- Always ask permission. If you’re doing a roundup post or you’re wanting to link to someone’s pattern online, just send a quick note to the designer and ask permission. Most people are happy to give permission to use one image from the original post, as long as there is a link back to that post, too.
- Don’t share the text of a pattern anywhere. If you have a question about a pattern, just contact the original designer and most will be happy to walk you through anything you’re having trouble with. Yes, there are FB groups to help, but no one knows the pattern like the designer.
- Be original. You know in your heart if you have been inspired or if you’re copying. If your heart is a little faulty, let me be clear – looking at someone else’s design and writing a pattern to create that product is copying. (This is fine to do for your own use. But don’t do this if you’re planning to sell the pattern.)
- Get in the know. If you want to learn about US Safety Standards, be sure to join the Facebook group, US Safety Compliance. For more personalized help, contact someone who knows. I recommend Misty Henry, a Product Safety Consultant.
- Contact a Lawyer. For specific questions about copyright infringement and your crochet business, schedule a discovery call with my friend and lawyer to creatives, Joey Vitale of Indie Law. Be sure to join his Facebook group, Friends of Indie Law, too!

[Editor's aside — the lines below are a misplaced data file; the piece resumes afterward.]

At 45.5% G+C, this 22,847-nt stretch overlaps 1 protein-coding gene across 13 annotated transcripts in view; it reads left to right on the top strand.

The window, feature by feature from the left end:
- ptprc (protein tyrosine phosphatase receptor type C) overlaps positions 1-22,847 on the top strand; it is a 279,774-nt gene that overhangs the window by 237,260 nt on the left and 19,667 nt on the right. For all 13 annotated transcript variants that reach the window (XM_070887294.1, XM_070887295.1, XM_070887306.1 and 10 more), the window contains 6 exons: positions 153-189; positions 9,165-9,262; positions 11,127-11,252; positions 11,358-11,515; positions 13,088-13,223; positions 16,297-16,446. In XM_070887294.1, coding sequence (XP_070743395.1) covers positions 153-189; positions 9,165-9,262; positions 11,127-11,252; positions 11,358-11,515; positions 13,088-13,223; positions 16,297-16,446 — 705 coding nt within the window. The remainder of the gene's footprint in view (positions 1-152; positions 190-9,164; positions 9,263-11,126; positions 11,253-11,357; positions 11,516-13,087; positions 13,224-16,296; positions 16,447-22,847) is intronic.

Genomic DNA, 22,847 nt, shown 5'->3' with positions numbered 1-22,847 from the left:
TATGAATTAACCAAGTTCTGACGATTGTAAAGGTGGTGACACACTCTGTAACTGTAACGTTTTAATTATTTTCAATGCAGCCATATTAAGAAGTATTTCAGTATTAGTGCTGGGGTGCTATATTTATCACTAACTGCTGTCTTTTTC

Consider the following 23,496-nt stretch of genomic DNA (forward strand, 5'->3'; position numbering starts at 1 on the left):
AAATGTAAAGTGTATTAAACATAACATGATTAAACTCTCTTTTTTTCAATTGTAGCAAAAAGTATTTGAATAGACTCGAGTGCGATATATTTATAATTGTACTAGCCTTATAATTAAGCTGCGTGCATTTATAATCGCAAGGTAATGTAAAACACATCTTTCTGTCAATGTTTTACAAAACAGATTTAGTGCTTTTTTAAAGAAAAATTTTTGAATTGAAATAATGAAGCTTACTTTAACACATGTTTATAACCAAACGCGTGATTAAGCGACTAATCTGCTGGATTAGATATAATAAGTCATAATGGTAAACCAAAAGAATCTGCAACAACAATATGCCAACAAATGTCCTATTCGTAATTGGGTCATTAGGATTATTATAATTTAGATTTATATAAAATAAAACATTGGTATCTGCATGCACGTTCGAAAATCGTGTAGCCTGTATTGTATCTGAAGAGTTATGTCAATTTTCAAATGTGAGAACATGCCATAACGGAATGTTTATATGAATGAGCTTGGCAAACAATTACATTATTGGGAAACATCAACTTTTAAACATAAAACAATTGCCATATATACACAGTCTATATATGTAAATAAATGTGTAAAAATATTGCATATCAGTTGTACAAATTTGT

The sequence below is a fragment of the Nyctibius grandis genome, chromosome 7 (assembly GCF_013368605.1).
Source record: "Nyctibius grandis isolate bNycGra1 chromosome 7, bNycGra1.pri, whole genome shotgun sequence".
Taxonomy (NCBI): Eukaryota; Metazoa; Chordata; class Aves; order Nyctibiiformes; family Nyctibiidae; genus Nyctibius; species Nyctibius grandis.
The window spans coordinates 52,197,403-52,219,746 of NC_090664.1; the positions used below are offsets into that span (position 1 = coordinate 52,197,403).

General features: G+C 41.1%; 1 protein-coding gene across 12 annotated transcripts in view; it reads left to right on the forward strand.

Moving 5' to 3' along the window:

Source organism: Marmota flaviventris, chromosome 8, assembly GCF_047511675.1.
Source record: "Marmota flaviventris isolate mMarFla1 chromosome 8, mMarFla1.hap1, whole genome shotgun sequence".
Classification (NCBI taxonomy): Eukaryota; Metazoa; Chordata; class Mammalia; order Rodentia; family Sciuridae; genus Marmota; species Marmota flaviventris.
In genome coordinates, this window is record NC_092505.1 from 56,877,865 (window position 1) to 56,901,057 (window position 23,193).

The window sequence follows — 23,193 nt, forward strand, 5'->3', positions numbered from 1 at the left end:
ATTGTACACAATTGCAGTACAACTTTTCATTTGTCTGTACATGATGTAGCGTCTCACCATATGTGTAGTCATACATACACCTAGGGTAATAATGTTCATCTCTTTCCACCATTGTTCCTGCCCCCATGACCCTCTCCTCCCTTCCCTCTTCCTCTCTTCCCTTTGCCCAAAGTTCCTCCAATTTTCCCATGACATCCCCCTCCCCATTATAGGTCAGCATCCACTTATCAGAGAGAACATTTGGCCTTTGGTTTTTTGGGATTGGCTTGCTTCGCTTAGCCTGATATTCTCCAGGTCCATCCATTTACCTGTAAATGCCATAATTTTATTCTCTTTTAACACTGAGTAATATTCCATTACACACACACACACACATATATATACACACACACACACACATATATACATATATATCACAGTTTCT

See, easy peasy. I know some people aren’t going to read this far.
I know some people will read and be angry.
And I know some people will say, “Duh!”
Really, once you know, it seems like common sense, but in the amazing, beautiful, talented, awe-inspiring, wide world of crochet, many people just don’t know.
Now you do. So, go do right. 😉
Won’t you share your thoughts, below? And, if you know some crocheters who might be putting themselves at risk because they don’t know the law, please share this post with them and drop some knowledge on them….with kindness. K? The more we know and do the right thing, the better we make the whole maker community experience.
(Disclaimer: I am not a lawyer and I do not claim to be. I am just sharing what I understand about the laws surrounding the products we make and the images we use to advertise them. If you have a question, please seek the counsel of a certified lawyer.)